The day finally came when I was not only going to be married but when I could also display the special things I had gathered together for the event. Sadly, the wedding cake was not homemade, as I had previously planned (lack of culinary finesse, logistics and time constraints put paid to that) but I was able to display my very own homemade cake toppers. I had laboured intensively over these little papier maché doves in the months before the big day and they looked great on the cake! Lots of people commented and I’m sure they featured in many photographs.
Another AMAZING homemade touch was provided by my dad. I wanted some kind of post box because whenever I’ve been to a wedding myself I’ve felt a bit awkward carrying around my card for the happy couple if there’s no obvious place to put it. Well, Dad came up trumps. He built us a wooden pillar box, which he painted white and completed with a collection time notice. It proved a hit with the guests and is a precious souvenir of the day.
Keeping the handmade creativity in the family, my cousin surprised me with a lovely horseshoe she sewed together from small pieces of colourful fabric. Another eyecatching detail that prompted a lot of comments.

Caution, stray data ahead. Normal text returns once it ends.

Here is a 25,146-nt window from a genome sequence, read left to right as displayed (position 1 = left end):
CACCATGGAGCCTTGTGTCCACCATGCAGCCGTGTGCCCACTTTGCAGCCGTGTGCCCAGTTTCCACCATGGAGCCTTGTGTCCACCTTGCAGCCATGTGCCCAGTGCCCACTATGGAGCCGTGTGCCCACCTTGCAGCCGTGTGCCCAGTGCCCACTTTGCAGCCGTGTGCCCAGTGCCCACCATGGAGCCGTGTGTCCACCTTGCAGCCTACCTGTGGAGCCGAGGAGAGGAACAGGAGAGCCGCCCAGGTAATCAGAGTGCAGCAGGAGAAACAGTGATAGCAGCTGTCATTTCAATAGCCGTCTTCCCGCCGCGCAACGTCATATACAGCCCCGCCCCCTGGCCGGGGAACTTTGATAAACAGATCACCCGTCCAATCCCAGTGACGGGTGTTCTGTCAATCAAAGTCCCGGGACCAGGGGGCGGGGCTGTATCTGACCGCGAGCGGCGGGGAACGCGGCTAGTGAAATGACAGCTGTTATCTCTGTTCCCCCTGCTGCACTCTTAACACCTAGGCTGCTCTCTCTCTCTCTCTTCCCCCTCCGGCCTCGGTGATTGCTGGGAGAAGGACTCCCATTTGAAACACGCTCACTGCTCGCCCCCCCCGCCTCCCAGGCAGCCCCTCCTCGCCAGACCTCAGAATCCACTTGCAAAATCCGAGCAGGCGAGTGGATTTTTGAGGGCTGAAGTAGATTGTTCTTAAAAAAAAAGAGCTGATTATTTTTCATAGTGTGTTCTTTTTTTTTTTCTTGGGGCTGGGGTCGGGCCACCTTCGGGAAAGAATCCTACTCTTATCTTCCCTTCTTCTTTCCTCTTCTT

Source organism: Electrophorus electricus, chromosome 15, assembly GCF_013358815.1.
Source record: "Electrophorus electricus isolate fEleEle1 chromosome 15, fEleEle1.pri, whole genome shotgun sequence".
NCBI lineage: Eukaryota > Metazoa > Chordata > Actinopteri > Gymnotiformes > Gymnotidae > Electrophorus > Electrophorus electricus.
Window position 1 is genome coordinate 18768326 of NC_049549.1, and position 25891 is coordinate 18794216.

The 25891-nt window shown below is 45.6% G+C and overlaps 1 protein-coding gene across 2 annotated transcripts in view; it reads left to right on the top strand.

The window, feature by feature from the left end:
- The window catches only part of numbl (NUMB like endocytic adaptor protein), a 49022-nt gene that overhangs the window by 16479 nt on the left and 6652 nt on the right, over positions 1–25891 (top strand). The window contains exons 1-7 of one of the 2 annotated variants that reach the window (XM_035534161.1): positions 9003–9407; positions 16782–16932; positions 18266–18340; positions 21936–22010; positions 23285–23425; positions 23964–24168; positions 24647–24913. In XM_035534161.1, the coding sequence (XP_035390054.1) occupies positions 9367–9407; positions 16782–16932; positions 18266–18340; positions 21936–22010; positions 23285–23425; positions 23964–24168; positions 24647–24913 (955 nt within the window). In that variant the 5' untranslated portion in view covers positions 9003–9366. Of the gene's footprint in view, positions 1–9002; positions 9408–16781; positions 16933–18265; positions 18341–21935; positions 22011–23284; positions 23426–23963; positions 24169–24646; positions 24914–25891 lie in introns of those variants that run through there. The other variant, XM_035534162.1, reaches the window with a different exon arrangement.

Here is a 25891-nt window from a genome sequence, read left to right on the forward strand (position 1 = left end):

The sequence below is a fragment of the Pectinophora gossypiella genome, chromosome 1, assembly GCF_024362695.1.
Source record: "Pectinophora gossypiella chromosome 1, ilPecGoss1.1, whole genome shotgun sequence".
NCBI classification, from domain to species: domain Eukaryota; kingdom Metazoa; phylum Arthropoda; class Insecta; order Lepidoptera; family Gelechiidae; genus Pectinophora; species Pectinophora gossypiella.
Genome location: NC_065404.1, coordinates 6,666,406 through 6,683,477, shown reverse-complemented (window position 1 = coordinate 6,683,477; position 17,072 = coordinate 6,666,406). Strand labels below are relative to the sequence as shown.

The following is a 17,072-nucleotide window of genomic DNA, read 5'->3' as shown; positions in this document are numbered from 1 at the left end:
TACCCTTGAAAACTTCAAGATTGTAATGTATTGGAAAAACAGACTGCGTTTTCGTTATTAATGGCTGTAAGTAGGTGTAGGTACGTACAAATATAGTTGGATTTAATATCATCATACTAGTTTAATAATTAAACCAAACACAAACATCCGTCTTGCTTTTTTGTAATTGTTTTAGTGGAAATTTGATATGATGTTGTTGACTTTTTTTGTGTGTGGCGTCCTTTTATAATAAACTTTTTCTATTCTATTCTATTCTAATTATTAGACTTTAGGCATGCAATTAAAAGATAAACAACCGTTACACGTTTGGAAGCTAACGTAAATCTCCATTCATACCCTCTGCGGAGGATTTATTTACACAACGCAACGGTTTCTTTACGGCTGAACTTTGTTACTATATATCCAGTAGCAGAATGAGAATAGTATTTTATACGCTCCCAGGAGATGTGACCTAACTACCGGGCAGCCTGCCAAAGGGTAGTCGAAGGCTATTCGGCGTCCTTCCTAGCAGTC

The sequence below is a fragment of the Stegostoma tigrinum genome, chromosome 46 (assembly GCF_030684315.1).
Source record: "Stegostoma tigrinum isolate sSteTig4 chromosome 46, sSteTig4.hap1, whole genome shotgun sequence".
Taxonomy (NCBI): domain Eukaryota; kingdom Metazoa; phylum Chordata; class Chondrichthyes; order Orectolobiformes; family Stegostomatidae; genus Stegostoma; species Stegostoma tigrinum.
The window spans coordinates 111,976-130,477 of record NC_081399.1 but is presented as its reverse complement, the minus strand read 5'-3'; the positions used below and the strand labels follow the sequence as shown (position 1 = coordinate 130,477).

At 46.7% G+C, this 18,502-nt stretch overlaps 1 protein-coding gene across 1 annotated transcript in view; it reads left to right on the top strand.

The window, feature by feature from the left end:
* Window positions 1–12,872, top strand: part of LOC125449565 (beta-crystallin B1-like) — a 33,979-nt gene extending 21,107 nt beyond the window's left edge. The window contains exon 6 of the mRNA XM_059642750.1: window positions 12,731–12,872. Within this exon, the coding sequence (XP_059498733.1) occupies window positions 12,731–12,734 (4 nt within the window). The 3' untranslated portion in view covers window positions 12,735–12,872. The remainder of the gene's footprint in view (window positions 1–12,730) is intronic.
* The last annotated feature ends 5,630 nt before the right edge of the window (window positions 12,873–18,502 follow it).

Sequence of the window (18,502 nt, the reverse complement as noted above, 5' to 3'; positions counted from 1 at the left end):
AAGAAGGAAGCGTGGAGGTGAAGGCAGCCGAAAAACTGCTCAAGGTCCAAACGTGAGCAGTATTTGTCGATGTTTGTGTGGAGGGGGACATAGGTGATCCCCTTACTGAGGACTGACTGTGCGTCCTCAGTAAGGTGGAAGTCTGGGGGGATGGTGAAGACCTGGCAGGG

Many wedding details weren’t exactly homemade (indeed, a graphic designer friend did a very professional job of designing our invitations and orders of service) but I loved using my creativity to come up with a look for the wedding. To keep costs down I didn’t have big floral centrepieces on the tables. Instead, on each table I set a tealight lantern in the shape of a house on small mirror and made a ‘cloud’ for each one out of laminated card, which I attached with wire.* Each cloud had a number in it to signify the table number. Some blue petals were scattered on the mirror and to add a bit more colour a small vase of daffodils was placed beside each house. It was simple and budget friendly but very effective at delivering the spring look I wanted.
For the evening entertainment, we did a DIY disco. We hired lights and a PA system, through which we played several hours of songs we had saved onto a laptop. It worked brilliantly; only the songs we wanted to hear were played and because of this everyone loved the variety, and we set the music to a level that made great dancing (and dad-dancing!) but people could still have a conversation on the other side of the room. Another huge advantage was that it saved us a packet on paying for a cheesy DJ who’d do his own thing!
I am a bit sad that, now the wedding is over, I’m no longer putting my energy into making things for such a significant event, but it does mean I have more time. I intend to get more acquainted with the sewing machine I bought on a whim and perhaps craft some more papier maché objects.
*The credit for this should really go to my parents. It was my idea but they had the task of putting it into practice!